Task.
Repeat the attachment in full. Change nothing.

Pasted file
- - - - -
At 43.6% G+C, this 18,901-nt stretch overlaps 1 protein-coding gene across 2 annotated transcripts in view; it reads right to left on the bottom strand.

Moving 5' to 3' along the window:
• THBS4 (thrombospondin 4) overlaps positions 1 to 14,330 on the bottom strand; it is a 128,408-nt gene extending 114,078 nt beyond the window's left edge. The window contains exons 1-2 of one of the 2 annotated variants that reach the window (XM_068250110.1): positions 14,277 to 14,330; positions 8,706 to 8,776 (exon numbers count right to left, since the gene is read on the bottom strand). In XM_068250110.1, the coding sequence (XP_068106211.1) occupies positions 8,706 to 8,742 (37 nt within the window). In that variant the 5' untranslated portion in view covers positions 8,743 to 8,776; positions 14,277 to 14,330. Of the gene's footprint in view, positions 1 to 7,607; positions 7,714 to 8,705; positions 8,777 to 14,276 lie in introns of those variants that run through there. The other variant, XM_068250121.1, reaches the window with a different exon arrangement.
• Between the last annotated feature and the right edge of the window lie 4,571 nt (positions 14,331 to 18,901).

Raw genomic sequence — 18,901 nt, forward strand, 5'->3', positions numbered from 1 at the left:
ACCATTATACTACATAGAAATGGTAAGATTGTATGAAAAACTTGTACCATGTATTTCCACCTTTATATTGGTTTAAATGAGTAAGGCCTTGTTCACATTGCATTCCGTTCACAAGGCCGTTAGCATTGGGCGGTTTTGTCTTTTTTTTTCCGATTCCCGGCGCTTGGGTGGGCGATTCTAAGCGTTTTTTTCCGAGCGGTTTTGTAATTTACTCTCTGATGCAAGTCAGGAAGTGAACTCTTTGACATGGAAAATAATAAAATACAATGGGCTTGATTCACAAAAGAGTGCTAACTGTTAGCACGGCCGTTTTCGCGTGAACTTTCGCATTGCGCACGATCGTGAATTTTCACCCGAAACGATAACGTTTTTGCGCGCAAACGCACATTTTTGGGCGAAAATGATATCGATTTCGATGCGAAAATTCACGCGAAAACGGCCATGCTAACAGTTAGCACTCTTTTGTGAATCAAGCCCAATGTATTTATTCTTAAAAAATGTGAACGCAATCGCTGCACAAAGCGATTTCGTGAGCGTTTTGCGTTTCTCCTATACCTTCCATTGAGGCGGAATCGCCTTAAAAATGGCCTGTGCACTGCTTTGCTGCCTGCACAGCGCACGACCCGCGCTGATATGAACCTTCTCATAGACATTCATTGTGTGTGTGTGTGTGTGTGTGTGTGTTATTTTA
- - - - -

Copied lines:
At 43.6% G+C, this 18,901-nt stretch overlaps 1 protein-coding gene across 2 annotated transcripts in view; it reads right to left on the bottom strand.

Moving 5' to 3' along the window:
• THBS4 (thrombospondin 4) overlaps positions 1 to 14,330 on the bottom strand; it is a 128,408-nt gene extending 114,078 nt beyond the window's left edge. The window contains exons 1-2 of one of the 2 annotated variants that reach the window (XM_068250110.1): positions 14,277 to 14,330; positions 8,706 to 8,776 (exon numbers count right to left, since the gene is read on the bottom strand). In XM_068250110.1, the coding sequence (XP_068106211.1) occupies positions 8,706 to 8,742 (37 nt within the window). In that variant the 5' untranslated portion in view covers positions 8,743 to 8,776; positions 14,277 to 14,330. Of the gene's footprint in view, positions 1 to 7,607; positions 7,714 to 8,705; positions 8,777 to 14,276 lie in introns of those variants that run through there. The other variant, XM_068250121.1, reaches the window with a different exon arrangement.
• Between the last annotated feature and the right edge of the window lie 4,571 nt (positions 14,331 to 18,901).

Raw genomic sequence — 18,901 nt, forward strand, 5'->3', positions numbered from 1 at the left:
ACCATTATACTACATAGAAATGGTAAGATTGTATGAAAAACTTGTACCATGTATTTCCACCTTTATATTGGTTTAAATGAGTAAGGCCTTGTTCACATTGCATTCCGTTCACAAGGCCGTTAGCATTGGGCGGTTTTGTCTTTTTTTTTCCGATTCCCGGCGCTTGGGTGGGCGATTCTAAGCGTTTTTTTCCGAGCGGTTTTGTAATTTACTCTCTGATGCAAGTCAGGAAGTGAACTCTTTGACATGGAAAATAATAAAATACAATGGGCTTGATTCACAAAAGAGTGCTAACTGTTAGCACGGCCGTTTTCGCGTGAACTTTCGCATTGCGCACGATCGTGAATTTTCACCCGAAACGATAACGTTTTTGCGCGCAAACGCACATTTTTGGGCGAAAATGATATCGATTTCGATGCGAAAATTCACGCGAAAACGGCCATGCTAACAGTTAGCACTCTTTTGTGAATCAAGCCCAATGTATTTATTCTTAAAAAATGTGAACGCAATCGCTGCACAAAGCGATTTCGTGAGCGTTTTGCGTTTCTCCTATACCTTCCATTGAGGCGGAATCGCCTTAAAAATGGCCTGTGCACTGCTTTGCTGCCTGCACAGCGCACGACCCGCGCTGATATGAACCTTCTCATAGACATTCATTGTGTGTGTGTGTGTGTGTGTGTGTGTTATTTTA